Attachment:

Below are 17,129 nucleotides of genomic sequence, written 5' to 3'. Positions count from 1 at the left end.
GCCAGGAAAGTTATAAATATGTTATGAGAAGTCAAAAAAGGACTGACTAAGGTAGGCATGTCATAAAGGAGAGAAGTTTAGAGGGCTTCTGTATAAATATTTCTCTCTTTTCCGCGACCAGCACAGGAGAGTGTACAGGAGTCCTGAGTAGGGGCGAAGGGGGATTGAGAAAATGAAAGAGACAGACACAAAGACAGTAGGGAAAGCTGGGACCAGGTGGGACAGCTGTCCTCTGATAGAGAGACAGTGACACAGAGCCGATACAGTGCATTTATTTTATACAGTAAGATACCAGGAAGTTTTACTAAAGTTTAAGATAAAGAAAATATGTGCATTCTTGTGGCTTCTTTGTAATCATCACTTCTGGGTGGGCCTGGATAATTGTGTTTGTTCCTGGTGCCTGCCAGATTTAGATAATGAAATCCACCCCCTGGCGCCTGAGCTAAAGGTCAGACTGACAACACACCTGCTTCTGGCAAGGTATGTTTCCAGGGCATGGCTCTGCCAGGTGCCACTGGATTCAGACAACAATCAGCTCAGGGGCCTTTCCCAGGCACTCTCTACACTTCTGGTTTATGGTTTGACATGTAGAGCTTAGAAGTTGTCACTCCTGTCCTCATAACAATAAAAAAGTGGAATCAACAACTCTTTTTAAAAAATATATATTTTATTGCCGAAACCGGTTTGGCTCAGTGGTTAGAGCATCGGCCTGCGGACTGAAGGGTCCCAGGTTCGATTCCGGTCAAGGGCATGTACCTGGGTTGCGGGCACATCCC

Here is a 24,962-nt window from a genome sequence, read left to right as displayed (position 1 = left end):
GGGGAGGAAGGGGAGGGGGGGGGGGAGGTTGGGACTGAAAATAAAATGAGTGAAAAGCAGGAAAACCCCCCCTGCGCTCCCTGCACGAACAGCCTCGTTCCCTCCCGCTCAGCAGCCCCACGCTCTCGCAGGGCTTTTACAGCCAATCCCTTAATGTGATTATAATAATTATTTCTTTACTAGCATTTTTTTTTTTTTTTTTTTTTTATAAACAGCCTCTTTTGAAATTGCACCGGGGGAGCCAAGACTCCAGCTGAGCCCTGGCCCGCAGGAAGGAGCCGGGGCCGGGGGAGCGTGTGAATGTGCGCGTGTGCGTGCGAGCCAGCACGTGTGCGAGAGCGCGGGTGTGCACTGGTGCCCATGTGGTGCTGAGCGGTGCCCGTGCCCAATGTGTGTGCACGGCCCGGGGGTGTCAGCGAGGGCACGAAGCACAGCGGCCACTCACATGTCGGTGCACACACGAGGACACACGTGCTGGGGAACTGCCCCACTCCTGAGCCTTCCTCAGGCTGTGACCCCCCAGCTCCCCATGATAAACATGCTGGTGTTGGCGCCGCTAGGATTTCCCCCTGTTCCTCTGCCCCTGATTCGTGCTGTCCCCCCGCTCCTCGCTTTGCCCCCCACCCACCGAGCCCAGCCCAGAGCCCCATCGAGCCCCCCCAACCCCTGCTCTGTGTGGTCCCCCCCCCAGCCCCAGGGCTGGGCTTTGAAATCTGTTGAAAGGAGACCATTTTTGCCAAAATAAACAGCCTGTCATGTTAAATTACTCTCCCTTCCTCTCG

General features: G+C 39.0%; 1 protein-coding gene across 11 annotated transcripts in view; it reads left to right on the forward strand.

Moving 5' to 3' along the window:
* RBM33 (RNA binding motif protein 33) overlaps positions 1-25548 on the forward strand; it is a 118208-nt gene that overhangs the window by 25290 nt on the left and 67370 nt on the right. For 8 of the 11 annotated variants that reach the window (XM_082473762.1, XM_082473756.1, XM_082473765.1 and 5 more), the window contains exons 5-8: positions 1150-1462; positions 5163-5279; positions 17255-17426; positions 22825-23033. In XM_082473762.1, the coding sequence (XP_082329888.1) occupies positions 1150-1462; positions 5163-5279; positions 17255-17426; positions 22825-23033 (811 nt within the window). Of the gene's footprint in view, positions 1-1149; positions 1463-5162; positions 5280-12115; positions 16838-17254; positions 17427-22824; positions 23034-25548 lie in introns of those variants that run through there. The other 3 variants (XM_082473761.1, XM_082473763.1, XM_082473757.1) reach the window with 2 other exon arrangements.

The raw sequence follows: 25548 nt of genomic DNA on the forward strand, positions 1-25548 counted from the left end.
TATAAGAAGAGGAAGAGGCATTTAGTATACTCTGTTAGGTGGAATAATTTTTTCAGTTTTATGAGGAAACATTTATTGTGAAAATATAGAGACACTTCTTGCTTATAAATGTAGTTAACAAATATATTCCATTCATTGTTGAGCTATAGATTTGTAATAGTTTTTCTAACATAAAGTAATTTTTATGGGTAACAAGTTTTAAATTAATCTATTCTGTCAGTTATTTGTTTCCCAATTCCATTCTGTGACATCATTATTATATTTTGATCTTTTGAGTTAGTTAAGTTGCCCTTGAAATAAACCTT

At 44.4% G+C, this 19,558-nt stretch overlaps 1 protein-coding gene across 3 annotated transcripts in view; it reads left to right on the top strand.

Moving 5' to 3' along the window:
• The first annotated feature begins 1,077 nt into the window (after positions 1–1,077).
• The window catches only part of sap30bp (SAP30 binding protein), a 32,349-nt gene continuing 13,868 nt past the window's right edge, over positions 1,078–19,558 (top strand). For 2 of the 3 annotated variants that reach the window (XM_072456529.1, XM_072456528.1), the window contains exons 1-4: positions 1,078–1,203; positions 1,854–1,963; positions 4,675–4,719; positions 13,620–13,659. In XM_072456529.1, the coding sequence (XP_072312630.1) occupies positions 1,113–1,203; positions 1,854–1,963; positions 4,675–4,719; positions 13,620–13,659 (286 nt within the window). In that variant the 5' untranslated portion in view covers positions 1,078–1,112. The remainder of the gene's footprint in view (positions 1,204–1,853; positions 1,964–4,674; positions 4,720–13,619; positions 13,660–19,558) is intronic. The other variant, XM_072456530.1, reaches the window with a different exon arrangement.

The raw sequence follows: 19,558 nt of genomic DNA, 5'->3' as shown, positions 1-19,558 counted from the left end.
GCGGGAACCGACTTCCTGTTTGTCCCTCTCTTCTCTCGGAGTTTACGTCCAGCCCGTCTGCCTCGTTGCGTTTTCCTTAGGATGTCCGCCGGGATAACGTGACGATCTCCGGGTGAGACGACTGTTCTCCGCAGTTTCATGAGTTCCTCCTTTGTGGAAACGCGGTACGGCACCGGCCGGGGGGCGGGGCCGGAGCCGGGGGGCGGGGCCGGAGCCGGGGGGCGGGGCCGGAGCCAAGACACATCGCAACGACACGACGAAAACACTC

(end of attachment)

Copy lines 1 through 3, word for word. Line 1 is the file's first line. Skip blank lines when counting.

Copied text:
Below are 17,129 nucleotides of genomic sequence, written 5' to 3'. Positions count from 1 at the left end.
GCCAGGAAAGTTATAAATATGTTATGAGAAGTCAAAAAAGGACTGACTAAGGTAGGCATGTCATAAAGGAGAGAAGTTTAGAGGGCTTCTGTATAAATATTTCTCTCTTTTCCGCGACCAGCACAGGAGAGTGTACAGGAGTCCTGAGTAGGGGCGAAGGGGGATTGAGAAAATGAAAGAGACAGACACAAAGACAGTAGGGAAAGCTGGGACCAGGTGGGACAGCTGTCCTCTGATAGAGAGACAGTGACACAGAGCCGATACAGTGCATTTATTTTATACAGTAAGATACCAGGAAGTTTTACTAAAGTTTAAGATAAAGAAAATATGTGCATTCTTGTGGCTTCTTTGTAATCATCACTTCTGGGTGGGCCTGGATAATTGTGTTTGTTCCTGGTGCCTGCCAGATTTAGATAATGAAATCCACCCCCTGGCGCCTGAGCTAAAGGTCAGACTGACAACACACCTGCTTCTGGCAAGGTATGTTTCCAGGGCATGGCTCTGCCAGGTGCCACTGGATTCAGACAACAATCAGCTCAGGGGCCTTTCCCAGGCACTCTCTACACTTCTGGTTTATGGTTTGACATGTAGAGCTTAGAAGTTGTCACTCCTGTCCTCATAACAATAAAAAAGTGGAATCAACAACTCTTTTTAAAAAATATATATTTTATTGCCGAAACCGGTTTGGCTCAGTGGTTAGAGCATCGGCCTGCGGACTGAAGGGTCCCAGGTTCGATTCCGGTCAAGGGCATGTACCTGGGTTGCGGGCACATCCC

Here is a 24,962-nt window from a genome sequence, read left to right as displayed (position 1 = left end):